Poemetry: A Carpenter’s Hands

Calloused hands hammered nails,

Building cabinets and cattle carts.

Hands that constructed heaven’s arches,

Assembled the buildings of man.

The hands that hammered nails

Were nailed, hammered, to wood.

Hands that sewed together skin lesions,

Sawdust under their nails, were crushed

Below the blows of hands

That framed only the splatter of blood.

Planks suited better to

A hospital than a cross,

Built instead a bridge in cruciform,

—The greatest piece of carpentry

He made was built on His hands and by them —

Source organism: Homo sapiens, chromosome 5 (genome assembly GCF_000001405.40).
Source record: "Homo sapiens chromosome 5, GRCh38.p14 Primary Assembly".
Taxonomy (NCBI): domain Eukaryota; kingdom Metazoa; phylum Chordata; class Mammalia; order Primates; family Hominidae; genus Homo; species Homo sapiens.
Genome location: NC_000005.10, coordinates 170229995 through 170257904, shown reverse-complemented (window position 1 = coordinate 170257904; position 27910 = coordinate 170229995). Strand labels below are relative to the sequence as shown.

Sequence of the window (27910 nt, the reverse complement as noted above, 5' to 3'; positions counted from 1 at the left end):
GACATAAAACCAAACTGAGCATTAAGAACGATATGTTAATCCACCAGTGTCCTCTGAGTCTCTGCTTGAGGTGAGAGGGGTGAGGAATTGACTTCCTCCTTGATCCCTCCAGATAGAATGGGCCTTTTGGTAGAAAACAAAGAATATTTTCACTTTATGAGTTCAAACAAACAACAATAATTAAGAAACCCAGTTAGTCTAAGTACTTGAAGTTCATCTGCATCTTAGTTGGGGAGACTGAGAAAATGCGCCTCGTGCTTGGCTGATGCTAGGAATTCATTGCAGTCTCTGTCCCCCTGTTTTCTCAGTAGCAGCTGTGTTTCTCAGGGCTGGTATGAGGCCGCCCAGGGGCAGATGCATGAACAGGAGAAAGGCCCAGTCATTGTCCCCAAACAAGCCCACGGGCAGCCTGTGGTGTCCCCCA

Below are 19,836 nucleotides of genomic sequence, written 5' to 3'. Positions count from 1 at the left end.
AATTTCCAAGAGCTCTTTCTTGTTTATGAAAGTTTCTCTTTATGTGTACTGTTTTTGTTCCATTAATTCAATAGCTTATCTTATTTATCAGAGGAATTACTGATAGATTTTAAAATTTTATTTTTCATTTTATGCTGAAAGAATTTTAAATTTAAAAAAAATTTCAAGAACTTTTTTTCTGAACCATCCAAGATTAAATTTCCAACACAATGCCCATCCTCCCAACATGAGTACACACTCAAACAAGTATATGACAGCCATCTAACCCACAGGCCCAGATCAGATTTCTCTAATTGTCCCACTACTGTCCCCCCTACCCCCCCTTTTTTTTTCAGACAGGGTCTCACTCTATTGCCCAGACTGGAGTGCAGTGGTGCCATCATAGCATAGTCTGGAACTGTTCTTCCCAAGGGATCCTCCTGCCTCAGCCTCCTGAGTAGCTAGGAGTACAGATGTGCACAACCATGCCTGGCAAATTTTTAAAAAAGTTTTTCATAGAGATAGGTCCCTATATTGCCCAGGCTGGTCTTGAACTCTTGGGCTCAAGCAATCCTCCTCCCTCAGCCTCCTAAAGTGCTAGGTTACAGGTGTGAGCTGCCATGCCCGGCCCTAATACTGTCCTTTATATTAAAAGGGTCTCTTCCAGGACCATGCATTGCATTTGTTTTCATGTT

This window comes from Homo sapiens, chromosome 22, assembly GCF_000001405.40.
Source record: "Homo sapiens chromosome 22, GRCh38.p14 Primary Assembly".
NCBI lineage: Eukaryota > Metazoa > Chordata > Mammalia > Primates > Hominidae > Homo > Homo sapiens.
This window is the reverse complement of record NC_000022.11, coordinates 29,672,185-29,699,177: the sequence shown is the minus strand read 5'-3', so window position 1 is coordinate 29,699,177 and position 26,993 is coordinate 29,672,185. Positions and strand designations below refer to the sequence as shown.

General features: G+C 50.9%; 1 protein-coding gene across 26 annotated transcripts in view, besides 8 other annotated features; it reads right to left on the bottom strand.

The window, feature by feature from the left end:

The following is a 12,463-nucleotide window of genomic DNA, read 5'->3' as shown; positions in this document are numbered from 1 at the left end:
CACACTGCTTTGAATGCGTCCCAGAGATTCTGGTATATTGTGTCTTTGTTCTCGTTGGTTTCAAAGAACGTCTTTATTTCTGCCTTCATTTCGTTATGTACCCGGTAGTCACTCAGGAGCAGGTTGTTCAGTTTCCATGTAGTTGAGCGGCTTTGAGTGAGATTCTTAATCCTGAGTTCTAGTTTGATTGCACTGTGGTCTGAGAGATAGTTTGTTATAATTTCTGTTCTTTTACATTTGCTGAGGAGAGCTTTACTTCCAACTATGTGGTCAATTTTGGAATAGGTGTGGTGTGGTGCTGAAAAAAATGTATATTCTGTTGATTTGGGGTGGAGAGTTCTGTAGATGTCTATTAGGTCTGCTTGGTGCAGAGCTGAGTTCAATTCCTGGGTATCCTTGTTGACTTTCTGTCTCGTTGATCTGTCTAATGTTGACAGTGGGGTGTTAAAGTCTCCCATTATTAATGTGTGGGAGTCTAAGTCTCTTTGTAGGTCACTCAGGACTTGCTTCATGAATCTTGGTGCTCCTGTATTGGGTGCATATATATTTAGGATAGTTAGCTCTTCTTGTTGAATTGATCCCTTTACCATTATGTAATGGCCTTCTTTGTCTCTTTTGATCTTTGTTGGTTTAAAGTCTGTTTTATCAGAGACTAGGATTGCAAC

Across the flame-scored sea.

So something a little different for my Sunday post. As a side note, I want to mention why I title my poetry posts “poemetry”. It seems a bit weird and at first glance just a combination of the word “poem” and “poetry”, which it is in part. But the suffix “-metry” is used on words to indicate measurement. I use my poems and these posts to gauge how words work together (or don’t work!). They are my playground for word choice, literary devices, and poetic devices such as rhyme and meter.

Complete side note: I generally don’t care to write nor read poetry without rhyme but I really liked how this one turned out. I may, as all my poems I post are first drafts, go back and edit it to rhyme. I may also make the third stanza into a poem all its own, but for now I like it.


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